Incorporating Your Strengths

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Last week, we learned that using the StrengthsFinder® assessment starts the conversation of where our greatest capacities lie. This not only gives you some ammunition to work with when building a better brand, but it also helps justify why owning your unique abilities is crucial to long-term success.

I want to take it a step farther and help you identify areas where you can begin creating more space to function in your strengths more consistently in the day-to-day tasks of your business.

Start incorporating your strengths by taking some time to answer these questions:

What tasks exhaust me?
What about my work is energizing?
What can I delegate to function more in my strengths?

Out of the answers, did anything surprise you? Do you feel you have people in your life who can alleviate some of the tasks that keep you from functioning more in areas where you naturally excel? This isn’t an excuse to be irresponsible and abandon everything about running a business that you hate. The IRS will be on your tail in no time flat if that’s what you’re getting from all this strengths talk. What I’m saying is that a MAJORITY of your time should be spent on things that energize you. There are still going to be days when you have to be a responsible adult/business owner…our apologies. There’s no free pass for that one. The goal here is to streamline your process and carve out space to hone your craft. If your business is slow right now, this is the perfect time to analyze reasons why you aren’t attr acting more clients.If your business is slow right now, this is the perfect time to analyze reasons why you aren’t attracting more clients. You may just need to identify someone you can partner with that will provide the yin to your yang. Or maybe you just need an outside perspective (we highly encourage feedback and tough love).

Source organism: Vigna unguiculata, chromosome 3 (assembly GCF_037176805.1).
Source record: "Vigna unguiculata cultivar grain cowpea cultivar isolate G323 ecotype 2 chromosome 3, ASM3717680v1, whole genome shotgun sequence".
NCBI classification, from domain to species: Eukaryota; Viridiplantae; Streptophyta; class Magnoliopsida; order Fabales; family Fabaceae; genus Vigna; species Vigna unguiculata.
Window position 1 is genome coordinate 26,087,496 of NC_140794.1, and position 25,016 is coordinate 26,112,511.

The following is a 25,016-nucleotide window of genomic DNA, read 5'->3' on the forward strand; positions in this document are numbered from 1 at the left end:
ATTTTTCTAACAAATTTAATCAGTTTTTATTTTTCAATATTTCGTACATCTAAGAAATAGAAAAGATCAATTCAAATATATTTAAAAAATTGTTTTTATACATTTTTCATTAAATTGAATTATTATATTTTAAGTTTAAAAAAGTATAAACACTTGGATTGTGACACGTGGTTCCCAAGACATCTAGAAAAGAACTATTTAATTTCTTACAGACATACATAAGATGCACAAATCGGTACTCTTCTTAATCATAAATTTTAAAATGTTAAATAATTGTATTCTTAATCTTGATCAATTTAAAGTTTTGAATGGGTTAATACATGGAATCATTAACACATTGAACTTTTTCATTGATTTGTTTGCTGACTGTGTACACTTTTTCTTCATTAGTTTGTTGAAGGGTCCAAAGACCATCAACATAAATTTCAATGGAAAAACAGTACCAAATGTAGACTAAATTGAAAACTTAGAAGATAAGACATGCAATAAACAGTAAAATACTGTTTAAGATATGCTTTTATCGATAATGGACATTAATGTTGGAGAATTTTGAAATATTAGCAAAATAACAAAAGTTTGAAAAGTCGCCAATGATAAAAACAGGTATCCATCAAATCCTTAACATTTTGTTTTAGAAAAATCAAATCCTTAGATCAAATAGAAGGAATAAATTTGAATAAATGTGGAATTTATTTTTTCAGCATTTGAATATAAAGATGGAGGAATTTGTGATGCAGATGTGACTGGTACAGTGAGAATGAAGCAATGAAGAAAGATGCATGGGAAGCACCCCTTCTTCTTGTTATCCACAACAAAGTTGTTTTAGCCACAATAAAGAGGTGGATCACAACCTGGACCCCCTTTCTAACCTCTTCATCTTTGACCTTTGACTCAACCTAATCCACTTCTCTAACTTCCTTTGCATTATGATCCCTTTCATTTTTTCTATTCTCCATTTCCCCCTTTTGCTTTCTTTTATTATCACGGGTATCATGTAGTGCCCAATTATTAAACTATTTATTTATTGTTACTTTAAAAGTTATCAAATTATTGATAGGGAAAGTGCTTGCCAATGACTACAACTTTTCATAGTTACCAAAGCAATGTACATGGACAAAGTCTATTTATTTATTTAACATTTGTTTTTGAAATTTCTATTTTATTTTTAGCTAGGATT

Here are some helpful tools to keep you on track:

Set office hours. Sticking to those hours will make it harder to compromise your values, easier to accomplish your goals and make you more intentional about how you spend the hours you have in a day. With limited hours, we tend to function with more focus and feel better about delegating tasks that aren’t the best use of our limited time.

Create a workflow. It’s likely most of you have a good workflow already. You know how much time it takes to complete each task and are fully aware of what pieces of the puzzle you aren’t super stoked about doing. The goal here is to be realistic about what steps of your workflow you dread (and consequently leave you backlogged) or completely drain you altogether. These steps either need to be farmed out to someone else OR you need to come up with a system that allows you to tackle those tasks without wanting to punch yourself in the face.

Write a job description. Here’s why writing out a job description is important: it gives you clarity in terms of what your responsibilities are, keeps you from spending a majority of your time on work that doesn’t reflect your greatest abilities and sheds light on areas of your business you need to delegate to people who are better at those functions than you. If you’re an army of one, you still need a job description. It’s unbelievable how much time we spend on tasks that really aren’t as important as we make them out to be in our heads. A job description mixed with a tight workflow and clear office hours will give you so much more freedom to do what you love.

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